Glenn Loury speaking on race at Stanford CASBS

How does racial inequality manifest itself in today’s America? What does this mean for the future of American democracy?

On Tuesday, January 26, Stanford’s Center for Advanced Study in the Behavioral Sciences hosted its second symposium of the academic year – “Racial Inequality in 21st Century America: Where do we go from Here?”  Distinguished economist–and new RBC member–Glenn Loury is spending the year at CASBS. He gave an extended presentation on such matters, with a particular focus on disparities in incarceration.

The GOP’s political incompetence in Selma

I share Mark’s admiration for the president’s speech for the ages in Selma. It was written for the history books commemorating what happened fifty years ago, and for the history books yet to be written about President Obama himself. We will soon miss his eloquence, not to mention his no-drama integrity.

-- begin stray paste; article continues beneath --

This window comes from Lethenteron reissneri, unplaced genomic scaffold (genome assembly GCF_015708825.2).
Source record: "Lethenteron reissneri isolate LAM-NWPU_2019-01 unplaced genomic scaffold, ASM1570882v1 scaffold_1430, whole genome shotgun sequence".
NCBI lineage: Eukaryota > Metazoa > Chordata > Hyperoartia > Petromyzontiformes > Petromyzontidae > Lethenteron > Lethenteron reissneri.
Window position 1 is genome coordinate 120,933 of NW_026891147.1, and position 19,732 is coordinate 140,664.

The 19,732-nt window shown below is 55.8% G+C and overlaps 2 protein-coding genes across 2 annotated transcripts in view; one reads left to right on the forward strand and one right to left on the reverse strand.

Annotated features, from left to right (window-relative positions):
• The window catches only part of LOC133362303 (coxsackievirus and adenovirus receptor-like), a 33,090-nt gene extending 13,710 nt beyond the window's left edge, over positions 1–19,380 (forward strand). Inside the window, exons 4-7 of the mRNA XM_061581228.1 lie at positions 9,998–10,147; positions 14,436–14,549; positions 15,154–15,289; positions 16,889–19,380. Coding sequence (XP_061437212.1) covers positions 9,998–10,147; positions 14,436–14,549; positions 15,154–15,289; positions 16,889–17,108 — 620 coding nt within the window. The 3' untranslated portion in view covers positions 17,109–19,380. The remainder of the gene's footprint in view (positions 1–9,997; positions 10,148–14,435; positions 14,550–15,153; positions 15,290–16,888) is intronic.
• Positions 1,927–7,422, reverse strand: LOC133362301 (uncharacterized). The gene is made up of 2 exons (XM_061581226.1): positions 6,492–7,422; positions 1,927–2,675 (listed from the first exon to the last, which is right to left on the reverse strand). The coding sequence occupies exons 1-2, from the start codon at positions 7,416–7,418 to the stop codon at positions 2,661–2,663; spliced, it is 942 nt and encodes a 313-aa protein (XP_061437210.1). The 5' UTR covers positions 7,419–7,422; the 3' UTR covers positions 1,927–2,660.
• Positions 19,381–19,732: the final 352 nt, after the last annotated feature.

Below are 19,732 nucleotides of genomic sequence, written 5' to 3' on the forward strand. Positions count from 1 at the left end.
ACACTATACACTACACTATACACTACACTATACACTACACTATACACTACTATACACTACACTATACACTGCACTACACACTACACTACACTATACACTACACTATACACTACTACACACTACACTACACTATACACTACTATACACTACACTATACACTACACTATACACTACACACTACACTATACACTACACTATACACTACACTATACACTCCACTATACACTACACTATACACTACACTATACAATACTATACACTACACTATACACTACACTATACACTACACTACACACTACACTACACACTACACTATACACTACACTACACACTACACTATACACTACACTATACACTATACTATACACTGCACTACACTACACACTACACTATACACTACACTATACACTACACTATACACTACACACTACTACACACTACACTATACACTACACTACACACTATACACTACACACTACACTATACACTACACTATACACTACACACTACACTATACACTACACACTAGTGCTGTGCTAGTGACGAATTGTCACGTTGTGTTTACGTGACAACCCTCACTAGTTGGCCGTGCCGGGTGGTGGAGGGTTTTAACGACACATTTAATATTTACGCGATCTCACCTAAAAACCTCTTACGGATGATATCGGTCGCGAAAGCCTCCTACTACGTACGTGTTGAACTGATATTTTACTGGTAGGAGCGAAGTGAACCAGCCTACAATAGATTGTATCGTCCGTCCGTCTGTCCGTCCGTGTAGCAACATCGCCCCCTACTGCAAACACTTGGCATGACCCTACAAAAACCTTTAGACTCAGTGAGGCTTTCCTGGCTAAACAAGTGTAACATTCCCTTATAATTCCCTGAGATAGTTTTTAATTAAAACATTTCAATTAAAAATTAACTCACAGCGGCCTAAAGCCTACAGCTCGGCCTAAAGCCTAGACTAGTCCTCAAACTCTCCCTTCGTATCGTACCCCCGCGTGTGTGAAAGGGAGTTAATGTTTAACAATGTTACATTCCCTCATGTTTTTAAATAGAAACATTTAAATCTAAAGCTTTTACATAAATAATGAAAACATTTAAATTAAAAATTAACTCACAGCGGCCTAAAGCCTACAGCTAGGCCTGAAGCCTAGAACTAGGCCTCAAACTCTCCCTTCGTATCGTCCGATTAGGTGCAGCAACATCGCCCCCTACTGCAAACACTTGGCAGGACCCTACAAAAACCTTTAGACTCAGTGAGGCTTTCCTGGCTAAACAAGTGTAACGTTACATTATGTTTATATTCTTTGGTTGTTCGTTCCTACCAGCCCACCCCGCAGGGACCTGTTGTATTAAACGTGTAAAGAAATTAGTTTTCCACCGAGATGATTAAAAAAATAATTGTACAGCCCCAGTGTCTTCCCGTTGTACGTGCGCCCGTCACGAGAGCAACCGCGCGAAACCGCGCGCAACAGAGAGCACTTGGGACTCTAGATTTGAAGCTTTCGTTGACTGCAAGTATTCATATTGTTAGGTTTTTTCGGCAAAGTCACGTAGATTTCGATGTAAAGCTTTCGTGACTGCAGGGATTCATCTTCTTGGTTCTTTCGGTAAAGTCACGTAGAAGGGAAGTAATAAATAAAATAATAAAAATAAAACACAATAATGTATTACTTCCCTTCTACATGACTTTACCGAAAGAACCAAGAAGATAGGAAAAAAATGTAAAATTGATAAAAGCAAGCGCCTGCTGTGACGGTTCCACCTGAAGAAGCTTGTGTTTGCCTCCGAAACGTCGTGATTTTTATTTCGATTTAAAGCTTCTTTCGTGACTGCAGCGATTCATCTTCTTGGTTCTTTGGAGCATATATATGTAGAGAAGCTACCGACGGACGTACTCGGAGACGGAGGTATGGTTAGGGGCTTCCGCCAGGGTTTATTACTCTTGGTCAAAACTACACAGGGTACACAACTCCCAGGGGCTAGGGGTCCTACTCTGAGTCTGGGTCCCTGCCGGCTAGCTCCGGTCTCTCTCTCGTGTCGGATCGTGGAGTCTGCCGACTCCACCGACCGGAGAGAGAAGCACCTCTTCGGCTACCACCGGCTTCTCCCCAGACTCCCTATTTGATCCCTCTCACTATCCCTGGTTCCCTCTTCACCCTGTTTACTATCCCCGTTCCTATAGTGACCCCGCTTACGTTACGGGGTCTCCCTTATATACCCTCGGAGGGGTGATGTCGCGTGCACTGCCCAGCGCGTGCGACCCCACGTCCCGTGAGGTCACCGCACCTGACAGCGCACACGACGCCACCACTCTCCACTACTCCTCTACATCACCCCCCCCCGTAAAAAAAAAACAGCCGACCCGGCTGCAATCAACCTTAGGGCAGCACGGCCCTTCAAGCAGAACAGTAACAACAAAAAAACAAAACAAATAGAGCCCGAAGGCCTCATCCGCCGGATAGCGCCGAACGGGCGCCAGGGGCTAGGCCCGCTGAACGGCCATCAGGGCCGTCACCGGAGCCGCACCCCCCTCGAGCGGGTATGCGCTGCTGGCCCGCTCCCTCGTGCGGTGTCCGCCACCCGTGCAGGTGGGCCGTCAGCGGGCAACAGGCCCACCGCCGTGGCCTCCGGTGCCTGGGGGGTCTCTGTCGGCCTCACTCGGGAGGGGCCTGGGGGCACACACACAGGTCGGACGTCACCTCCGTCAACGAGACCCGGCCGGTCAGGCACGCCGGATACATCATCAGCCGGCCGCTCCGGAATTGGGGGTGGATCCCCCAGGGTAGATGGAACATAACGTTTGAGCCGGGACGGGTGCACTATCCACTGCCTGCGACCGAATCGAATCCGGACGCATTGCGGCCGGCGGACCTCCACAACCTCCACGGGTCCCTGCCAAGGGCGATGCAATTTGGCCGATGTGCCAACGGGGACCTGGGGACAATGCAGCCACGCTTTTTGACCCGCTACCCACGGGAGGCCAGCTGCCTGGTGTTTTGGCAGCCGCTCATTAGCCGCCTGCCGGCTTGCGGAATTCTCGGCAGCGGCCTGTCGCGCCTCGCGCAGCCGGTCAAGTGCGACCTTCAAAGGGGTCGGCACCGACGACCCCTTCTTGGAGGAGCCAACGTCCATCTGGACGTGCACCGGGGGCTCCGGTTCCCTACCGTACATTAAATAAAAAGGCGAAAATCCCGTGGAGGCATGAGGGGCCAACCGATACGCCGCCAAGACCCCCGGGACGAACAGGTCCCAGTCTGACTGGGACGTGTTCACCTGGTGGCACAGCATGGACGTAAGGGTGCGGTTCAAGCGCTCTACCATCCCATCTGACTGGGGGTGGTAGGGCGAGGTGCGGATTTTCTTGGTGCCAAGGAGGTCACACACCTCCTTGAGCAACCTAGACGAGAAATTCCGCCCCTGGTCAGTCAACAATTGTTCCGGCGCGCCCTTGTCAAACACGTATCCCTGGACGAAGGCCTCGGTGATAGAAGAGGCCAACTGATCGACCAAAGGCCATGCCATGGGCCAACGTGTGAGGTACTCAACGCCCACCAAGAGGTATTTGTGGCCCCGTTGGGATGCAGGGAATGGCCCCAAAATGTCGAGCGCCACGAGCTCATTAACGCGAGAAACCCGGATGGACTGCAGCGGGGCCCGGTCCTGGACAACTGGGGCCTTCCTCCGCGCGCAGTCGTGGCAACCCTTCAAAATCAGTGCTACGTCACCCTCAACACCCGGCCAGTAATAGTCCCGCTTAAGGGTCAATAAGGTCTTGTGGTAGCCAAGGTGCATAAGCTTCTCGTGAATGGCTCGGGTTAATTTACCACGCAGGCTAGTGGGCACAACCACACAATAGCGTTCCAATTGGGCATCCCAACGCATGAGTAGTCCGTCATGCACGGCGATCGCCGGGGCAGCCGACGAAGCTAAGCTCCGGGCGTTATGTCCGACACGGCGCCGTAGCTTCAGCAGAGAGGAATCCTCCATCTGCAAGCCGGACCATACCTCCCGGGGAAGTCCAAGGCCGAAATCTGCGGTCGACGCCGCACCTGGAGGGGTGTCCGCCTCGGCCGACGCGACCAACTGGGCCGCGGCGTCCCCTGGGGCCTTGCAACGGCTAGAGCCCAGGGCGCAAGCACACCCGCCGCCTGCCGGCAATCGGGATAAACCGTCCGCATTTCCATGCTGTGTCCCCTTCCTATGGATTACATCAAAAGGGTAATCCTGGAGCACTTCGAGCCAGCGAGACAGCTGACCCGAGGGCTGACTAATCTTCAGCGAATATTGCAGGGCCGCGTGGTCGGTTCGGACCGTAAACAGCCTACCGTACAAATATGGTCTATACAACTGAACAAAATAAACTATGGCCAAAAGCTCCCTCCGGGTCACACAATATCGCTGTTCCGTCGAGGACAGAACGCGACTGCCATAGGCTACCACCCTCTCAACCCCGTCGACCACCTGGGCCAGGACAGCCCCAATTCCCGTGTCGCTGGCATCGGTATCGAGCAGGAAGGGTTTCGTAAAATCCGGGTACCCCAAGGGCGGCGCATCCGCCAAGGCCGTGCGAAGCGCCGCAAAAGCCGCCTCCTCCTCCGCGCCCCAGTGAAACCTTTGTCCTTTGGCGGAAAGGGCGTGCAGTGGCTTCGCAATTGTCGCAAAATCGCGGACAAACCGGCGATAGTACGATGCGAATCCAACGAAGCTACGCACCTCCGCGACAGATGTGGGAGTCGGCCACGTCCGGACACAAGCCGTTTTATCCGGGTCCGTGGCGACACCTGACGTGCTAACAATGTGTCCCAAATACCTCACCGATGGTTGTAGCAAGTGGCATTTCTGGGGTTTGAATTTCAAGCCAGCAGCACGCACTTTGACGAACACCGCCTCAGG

The contrast yesterday in Selma between the president’s largeness of spirit and Republicans’ small response was fairly astonishing. Two presidents Bush attended, to their credit. Some senior Republican lawmakers scrambled to attend once their pending absence became embarrassing news. But where was John Boehner? Where was Mitch McConnell? Where was Paul Ryan? Where were the main Republican 2016 presidential candidates? Where was Mitt Romney, whose father did so much to advance civil rights?